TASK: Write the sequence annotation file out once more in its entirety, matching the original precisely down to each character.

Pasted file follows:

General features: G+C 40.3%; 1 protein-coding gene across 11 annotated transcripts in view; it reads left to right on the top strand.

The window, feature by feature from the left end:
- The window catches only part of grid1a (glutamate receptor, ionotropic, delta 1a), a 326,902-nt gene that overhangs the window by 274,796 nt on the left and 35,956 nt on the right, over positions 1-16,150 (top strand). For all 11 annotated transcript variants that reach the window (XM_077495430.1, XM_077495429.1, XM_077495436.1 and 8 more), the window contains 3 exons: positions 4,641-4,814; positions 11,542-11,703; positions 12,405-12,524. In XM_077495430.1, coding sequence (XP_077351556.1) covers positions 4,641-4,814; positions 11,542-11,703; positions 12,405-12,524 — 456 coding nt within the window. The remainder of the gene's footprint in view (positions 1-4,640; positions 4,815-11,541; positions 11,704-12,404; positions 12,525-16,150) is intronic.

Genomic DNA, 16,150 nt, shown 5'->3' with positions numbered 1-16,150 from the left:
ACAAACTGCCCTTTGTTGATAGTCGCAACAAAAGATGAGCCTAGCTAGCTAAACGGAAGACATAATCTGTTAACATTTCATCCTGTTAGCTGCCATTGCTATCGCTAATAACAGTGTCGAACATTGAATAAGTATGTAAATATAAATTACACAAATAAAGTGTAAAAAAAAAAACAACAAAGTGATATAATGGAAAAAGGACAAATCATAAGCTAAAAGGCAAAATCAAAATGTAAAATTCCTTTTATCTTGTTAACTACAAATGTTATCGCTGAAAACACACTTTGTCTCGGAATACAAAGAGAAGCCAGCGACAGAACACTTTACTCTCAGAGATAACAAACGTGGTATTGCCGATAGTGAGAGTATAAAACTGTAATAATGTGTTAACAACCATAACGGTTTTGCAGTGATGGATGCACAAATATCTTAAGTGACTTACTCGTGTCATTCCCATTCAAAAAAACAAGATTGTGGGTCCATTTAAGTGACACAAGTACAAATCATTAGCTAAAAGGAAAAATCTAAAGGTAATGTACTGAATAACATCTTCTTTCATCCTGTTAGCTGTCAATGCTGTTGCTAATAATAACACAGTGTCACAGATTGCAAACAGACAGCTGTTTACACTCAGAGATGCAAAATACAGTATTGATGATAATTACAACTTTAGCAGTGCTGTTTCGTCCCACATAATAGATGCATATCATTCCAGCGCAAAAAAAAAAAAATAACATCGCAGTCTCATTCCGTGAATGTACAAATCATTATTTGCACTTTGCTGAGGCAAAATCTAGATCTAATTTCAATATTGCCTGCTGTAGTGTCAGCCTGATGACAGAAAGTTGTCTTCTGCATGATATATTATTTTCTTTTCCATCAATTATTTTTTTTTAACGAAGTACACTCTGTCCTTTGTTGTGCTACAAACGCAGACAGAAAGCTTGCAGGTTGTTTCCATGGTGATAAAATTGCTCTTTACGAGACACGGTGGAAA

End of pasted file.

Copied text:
General features: G+C 40.3%; 1 protein-coding gene across 11 annotated transcripts in view; it reads left to right on the top strand.

The window, feature by feature from the left end:
- The window catches only part of grid1a (glutamate receptor, ionotropic, delta 1a), a 326,902-nt gene that overhangs the window by 274,796 nt on the left and 35,956 nt on the right, over positions 1-16,150 (top strand). For all 11 annotated transcript variants that reach the window (XM_077495430.1, XM_077495429.1, XM_077495436.1 and 8 more), the window contains 3 exons: positions 4,641-4,814; positions 11,542-11,703; positions 12,405-12,524. In XM_077495430.1, coding sequence (XP_077351556.1) covers positions 4,641-4,814; positions 11,542-11,703; positions 12,405-12,524 — 456 coding nt within the window. The remainder of the gene's footprint in view (positions 1-4,640; positions 4,815-11,541; positions 11,704-12,404; positions 12,525-16,150) is intronic.

Genomic DNA, 16,150 nt, shown 5'->3' with positions numbered 1-16,150 from the left:
ACAAACTGCCCTTTGTTGATAGTCGCAACAAAAGATGAGCCTAGCTAGCTAAACGGAAGACATAATCTGTTAACATTTCATCCTGTTAGCTGCCATTGCTATCGCTAATAACAGTGTCGAACATTGAATAAGTATGTAAATATAAATTACACAAATAAAGTGTAAAAAAAAAAACAACAAAGTGATATAATGGAAAAAGGACAAATCATAAGCTAAAAGGCAAAATCAAAATGTAAAATTCCTTTTATCTTGTTAACTACAAATGTTATCGCTGAAAACACACTTTGTCTCGGAATACAAAGAGAAGCCAGCGACAGAACACTTTACTCTCAGAGATAACAAACGTGGTATTGCCGATAGTGAGAGTATAAAACTGTAATAATGTGTTAACAACCATAACGGTTTTGCAGTGATGGATGCACAAATATCTTAAGTGACTTACTCGTGTCATTCCCATTCAAAAAAACAAGATTGTGGGTCCATTTAAGTGACACAAGTACAAATCATTAGCTAAAAGGAAAAATCTAAAGGTAATGTACTGAATAACATCTTCTTTCATCCTGTTAGCTGTCAATGCTGTTGCTAATAATAACACAGTGTCACAGATTGCAAACAGACAGCTGTTTACACTCAGAGATGCAAAATACAGTATTGATGATAATTACAACTTTAGCAGTGCTGTTTCGTCCCACATAATAGATGCATATCATTCCAGCGCAAAAAAAAAAAAATAACATCGCAGTCTCATTCCGTGAATGTACAAATCATTATTTGCACTTTGCTGAGGCAAAATCTAGATCTAATTTCAATATTGCCTGCTGTAGTGTCAGCCTGATGACAGAAAGTTGTCTTCTGCATGATATATTATTTTCTTTTCCATCAATTATTTTTTTTTAACGAAGTACACTCTGTCCTTTGTTGTGCTACAAACGCAGACAGAAAGCTTGCAGGTTGTTTCCATGGTGATAAAATTGCTCTTTACGAGACACGGTGGAAA